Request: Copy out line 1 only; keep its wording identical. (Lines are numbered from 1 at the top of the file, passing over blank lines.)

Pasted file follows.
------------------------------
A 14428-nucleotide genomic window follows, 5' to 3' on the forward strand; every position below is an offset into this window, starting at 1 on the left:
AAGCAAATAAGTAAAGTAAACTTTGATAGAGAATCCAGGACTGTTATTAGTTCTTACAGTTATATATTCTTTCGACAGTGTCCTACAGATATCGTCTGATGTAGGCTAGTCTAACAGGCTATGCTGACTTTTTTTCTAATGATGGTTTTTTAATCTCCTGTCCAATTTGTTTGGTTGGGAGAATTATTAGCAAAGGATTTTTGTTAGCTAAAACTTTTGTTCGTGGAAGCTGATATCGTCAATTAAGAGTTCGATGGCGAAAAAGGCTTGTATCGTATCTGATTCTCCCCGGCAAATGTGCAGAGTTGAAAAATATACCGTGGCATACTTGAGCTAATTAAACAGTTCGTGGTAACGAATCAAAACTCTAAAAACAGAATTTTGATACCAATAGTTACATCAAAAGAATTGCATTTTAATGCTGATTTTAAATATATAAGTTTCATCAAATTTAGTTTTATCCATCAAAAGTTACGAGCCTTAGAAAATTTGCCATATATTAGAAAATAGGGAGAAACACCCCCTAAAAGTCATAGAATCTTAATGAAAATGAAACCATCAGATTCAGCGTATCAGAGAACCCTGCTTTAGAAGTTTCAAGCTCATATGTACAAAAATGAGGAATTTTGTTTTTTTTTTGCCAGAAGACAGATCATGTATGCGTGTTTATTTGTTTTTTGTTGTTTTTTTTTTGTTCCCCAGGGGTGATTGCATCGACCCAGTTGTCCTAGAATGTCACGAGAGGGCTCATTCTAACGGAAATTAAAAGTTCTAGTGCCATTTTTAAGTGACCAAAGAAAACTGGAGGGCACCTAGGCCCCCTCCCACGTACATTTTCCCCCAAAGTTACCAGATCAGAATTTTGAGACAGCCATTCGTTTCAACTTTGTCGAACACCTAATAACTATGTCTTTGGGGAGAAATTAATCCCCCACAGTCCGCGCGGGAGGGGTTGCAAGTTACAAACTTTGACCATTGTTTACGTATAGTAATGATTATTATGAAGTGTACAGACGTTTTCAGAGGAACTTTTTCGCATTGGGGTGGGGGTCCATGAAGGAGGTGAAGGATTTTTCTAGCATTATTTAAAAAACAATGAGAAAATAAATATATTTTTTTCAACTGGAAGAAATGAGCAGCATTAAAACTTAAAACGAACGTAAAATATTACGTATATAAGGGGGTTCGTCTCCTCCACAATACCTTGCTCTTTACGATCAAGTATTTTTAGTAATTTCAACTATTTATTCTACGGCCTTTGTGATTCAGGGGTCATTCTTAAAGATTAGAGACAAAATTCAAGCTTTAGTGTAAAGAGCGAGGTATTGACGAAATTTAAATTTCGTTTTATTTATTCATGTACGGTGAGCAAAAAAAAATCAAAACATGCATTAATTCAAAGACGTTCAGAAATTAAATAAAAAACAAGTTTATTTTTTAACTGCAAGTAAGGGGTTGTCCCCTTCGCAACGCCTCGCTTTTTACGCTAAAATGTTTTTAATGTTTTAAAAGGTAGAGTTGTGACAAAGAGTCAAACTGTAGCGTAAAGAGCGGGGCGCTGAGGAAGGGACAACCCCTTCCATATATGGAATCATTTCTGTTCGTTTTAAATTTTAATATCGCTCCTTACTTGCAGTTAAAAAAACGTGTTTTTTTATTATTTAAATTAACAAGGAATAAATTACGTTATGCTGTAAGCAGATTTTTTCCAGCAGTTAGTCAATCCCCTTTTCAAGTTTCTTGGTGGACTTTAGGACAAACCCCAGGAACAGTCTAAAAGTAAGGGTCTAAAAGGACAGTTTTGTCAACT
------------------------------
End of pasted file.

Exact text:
A 14428-nucleotide genomic window follows, 5' to 3' on the forward strand; every position below is an offset into this window, starting at 1 on the left: